GeneralNewsOlympicsRacingUS Ski TeamNewell Collapses After Scramble Leg of Relay; Long-Term Implications Unclear (UPDATED AGAIN)

Avatar Chelsea LittleFebruary 16, 20144
Andy Newell (center) skiing in the main pack of the Olympic men's relay today.
Andy Newell (center) skiing in the main pack of the Olympic men’s relay today.

SOCHI, Russia – U.S. skier Andy Newell collapsed at the finish of the scramble leg of today’s 4 x 10 k relay at the Olympics, after losing roughly a minute and 10 seconds in the final 1.7 kilometers of racing. U.S. Ski Team doctor Larry Gaul took Newell down to the team’s housing in the Olympic village before coaches had a chance to talk to him, so his status is unclear.

Newell had skied a strong opening to his relay leg, sticking with the leaders through their second of three laps; skiing through the stadium for the second time, he was in seventh place but just 2.5 seconds back. At 8.3 kilometers, he was in a pack of racers fighting for fourth place, less than ten seconds behind the leading Finns, Swedes, and French.

Up the course’s final hills, though, Newell was walking on his classic skis. By the time he tagged off to Erik Bjornsen, he was a minute and 17 seconds behind Lars Nelson of Sweden. The U.S. was in 15th place, the second-to-last team in the field.

“I don’t know how he’s doing,” U.S. Ski Team Head Coach Chris Grover said. “I don’t know if he overheated, or what happened.”

(UPDATE: in a comment below, Newell’s brother Pete Newell writes: “We talked to Andy on the phone. He says that his lungs just stopped working on the climb, and he was left gasping for air and staggering. He’s ‘not sure’ if he blacked out or not, but doesn’t really remember. He lost his lunch and then some after the tag, and subsequently couldn’t keep liquids down. I think we would have gotten more info if we’d spoken directly with the doctor, but we can report that he’s in his room and the doc is keeping an eye on him.”)

(UPDATE #2: reached by phone in the athlete village, Grover gave an update on Newell’s condition around 7:15 p.m. Sochi time. “He’s doing much better – he’s recovering well and hydrating and eating and resting a little bit,” Grover said, adding that they still weren’t sure what had happened. “I don’t think he really knows. He’s scratching his head trying to figure it out. Because he felt like he was digging deep, but not any deeper than he usually does. I think [he’ll be okay for the team sprint]. We’ll obviously check in with him tomorrow and make sure he’s coming around okay.”)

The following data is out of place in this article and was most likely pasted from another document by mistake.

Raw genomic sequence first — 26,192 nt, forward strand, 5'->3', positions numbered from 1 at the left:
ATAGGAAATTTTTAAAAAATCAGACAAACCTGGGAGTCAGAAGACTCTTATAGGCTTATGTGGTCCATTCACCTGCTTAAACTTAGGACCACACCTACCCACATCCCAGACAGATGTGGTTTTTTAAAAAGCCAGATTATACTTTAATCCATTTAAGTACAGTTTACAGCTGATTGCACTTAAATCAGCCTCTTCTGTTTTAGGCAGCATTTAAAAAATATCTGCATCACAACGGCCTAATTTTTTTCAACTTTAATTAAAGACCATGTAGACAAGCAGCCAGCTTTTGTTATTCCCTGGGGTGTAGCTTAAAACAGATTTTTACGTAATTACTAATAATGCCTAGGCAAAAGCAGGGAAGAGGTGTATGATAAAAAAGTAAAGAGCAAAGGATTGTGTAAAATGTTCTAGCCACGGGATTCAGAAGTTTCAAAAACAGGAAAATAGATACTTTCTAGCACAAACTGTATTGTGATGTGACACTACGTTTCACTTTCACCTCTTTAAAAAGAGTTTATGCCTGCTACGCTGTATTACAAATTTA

Grover was not on the course, but said that he could tell from the video screens that Newell was fading in the last kilometer. Fading, though, is different from the complete collapse that followed. Without any details from Dr. Gaul, Grover could only speculate about the cause of Newell’s collapse, but mentioned that it might be an issue with heat.

“Obviously, we’re in black suits,” he said. “We’re in a situation here where we have average temperatures which are way above what we expected. You can see that these guys have been modifying these suits, some of these teams in dark suits. We have been cautioning these guys to stay cool before they go out on course. We’re keeping them in the shade as long as we can, until right before it’s time to go out to the start. But I think overheating and dehydration could be an issue when you’re going this hard in conditions like this.”

Grover pointed out that some of the other team members (and other teams) had great races. Heat affects every athlete differently, and even the same athlete differently on different days.

Other sources suggested that Newell had simply “bonked”, run out of juice in a particularly severe way which was perhaps exacerbated by the altitude of the venue. Several athletes over the course of the last few days have seemed to completely lack their normal energy, including Norwegians Marit Bjørgen and Martin Johnsrud Sundby.

Whether driven by heat or simply “bonking”, it’s unclear how quickly Newell will be able to recover from his collapse. The team sprint is on Wednesday, and he is planned to start with teammate Simi Hamilton.

“I definitely need to see how he’s doing, for sure,” Grover said. “The great news is that we have two days off in between. But I definitely need to talk to the doctor and see how Andy’s doing, for sure.”

The U.S. team went on to place 11th after strong legs from Erik Bjornsen, who gained two spots, and Noah Hoffman, who skied the 8th-fastest time of all third-leg skiers and brought the team into the top ten. Simi Hamilton anchored the team, losing one spot to Estonia.

Stay tuned for full coverage of today’s race.

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Chelsea Little

Chelsea Little is FasterSkier's Editor-At-Large. A former racer at Ford Sayre, Dartmouth College and the Craftsbury Green Racing Project, she is a PhD candidate in aquatic ecology in the @Altermatt_lab at Eawag, the Swiss Federal Institute of Aquatic Science and Technology in Zurich, Switzerland. You can follow her on twitter @ChelskiLittle.

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